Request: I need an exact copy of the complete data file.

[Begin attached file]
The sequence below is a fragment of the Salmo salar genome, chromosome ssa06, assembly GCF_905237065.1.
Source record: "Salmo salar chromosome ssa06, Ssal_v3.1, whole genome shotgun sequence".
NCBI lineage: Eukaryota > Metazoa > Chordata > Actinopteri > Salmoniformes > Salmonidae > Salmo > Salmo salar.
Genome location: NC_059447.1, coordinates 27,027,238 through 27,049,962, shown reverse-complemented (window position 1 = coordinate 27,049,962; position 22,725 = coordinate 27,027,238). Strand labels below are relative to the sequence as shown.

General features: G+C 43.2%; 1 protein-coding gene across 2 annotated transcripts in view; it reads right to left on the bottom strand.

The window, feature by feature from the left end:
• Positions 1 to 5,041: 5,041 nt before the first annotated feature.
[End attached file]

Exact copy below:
The sequence below is a fragment of the Salmo salar genome, chromosome ssa06, assembly GCF_905237065.1.
Source record: "Salmo salar chromosome ssa06, Ssal_v3.1, whole genome shotgun sequence".
NCBI lineage: Eukaryota > Metazoa > Chordata > Actinopteri > Salmoniformes > Salmonidae > Salmo > Salmo salar.
Genome location: NC_059447.1, coordinates 27,027,238 through 27,049,962, shown reverse-complemented (window position 1 = coordinate 27,049,962; position 22,725 = coordinate 27,027,238). Strand labels below are relative to the sequence as shown.

General features: G+C 43.2%; 1 protein-coding gene across 2 annotated transcripts in view; it reads right to left on the bottom strand.

The window, feature by feature from the left end:
• Positions 1 to 5,041: 5,041 nt before the first annotated feature.